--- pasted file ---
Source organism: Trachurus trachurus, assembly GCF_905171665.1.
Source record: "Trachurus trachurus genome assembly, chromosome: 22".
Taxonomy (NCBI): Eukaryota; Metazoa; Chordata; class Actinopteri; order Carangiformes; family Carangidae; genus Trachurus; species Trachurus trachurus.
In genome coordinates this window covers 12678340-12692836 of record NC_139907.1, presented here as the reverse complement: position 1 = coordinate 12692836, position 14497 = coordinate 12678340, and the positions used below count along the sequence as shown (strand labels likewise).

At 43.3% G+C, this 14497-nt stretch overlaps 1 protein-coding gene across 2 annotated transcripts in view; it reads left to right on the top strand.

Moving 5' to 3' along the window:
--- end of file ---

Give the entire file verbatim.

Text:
Source organism: Trachurus trachurus, assembly GCF_905171665.1.
Source record: "Trachurus trachurus genome assembly, chromosome: 22".
Taxonomy (NCBI): Eukaryota; Metazoa; Chordata; class Actinopteri; order Carangiformes; family Carangidae; genus Trachurus; species Trachurus trachurus.
In genome coordinates this window covers 12678340-12692836 of record NC_139907.1, presented here as the reverse complement: position 1 = coordinate 12692836, position 14497 = coordinate 12678340, and the positions used below count along the sequence as shown (strand labels likewise).

At 43.3% G+C, this 14497-nt stretch overlaps 1 protein-coding gene across 2 annotated transcripts in view; it reads left to right on the top strand.

Moving 5' to 3' along the window: